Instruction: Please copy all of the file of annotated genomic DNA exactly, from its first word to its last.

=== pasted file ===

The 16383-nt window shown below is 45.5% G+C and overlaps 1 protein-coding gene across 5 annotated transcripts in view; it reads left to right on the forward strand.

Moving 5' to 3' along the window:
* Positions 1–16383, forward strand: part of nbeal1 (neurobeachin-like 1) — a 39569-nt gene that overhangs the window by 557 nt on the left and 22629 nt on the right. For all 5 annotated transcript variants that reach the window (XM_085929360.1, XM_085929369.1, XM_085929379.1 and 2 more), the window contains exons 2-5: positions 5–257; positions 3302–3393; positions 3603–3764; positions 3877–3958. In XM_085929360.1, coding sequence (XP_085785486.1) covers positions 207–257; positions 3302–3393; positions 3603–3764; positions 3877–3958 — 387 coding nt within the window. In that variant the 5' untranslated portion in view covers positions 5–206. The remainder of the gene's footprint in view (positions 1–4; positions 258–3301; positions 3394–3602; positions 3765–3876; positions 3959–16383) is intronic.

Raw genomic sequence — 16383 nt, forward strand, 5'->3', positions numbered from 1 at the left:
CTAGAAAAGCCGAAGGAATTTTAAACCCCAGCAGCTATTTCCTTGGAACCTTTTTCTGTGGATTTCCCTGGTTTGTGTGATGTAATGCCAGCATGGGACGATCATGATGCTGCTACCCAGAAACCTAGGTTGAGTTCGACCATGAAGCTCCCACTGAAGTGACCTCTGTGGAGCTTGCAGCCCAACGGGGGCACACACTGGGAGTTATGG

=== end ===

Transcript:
The 16383-nt window shown below is 45.5% G+C and overlaps 1 protein-coding gene across 5 annotated transcripts in view; it reads left to right on the forward strand.

Moving 5' to 3' along the window:
* Positions 1–16383, forward strand: part of nbeal1 (neurobeachin-like 1) — a 39569-nt gene that overhangs the window by 557 nt on the left and 22629 nt on the right. For all 5 annotated transcript variants that reach the window (XM_085929360.1, XM_085929369.1, XM_085929379.1 and 2 more), the window contains exons 2-5: positions 5–257; positions 3302–3393; positions 3603–3764; positions 3877–3958. In XM_085929360.1, coding sequence (XP_085785486.1) covers positions 207–257; positions 3302–3393; positions 3603–3764; positions 3877–3958 — 387 coding nt within the window. In that variant the 5' untranslated portion in view covers positions 5–206. The remainder of the gene's footprint in view (positions 1–4; positions 258–3301; positions 3394–3602; positions 3765–3876; positions 3959–16383) is intronic.

Raw genomic sequence — 16383 nt, forward strand, 5'->3', positions numbered from 1 at the left:
CTAGAAAAGCCGAAGGAATTTTAAACCCCAGCAGCTATTTCCTTGGAACCTTTTTCTGTGGATTTCCCTGGTTTGTGTGATGTAATGCCAGCATGGGACGATCATGATGCTGCTACCCAGAAACCTAGGTTGAGTTCGACCATGAAGCTCCCACTGAAGTGACCTCTGTGGAGCTTGCAGCCCAACGGGGGCACACACTGGGAGTTATGG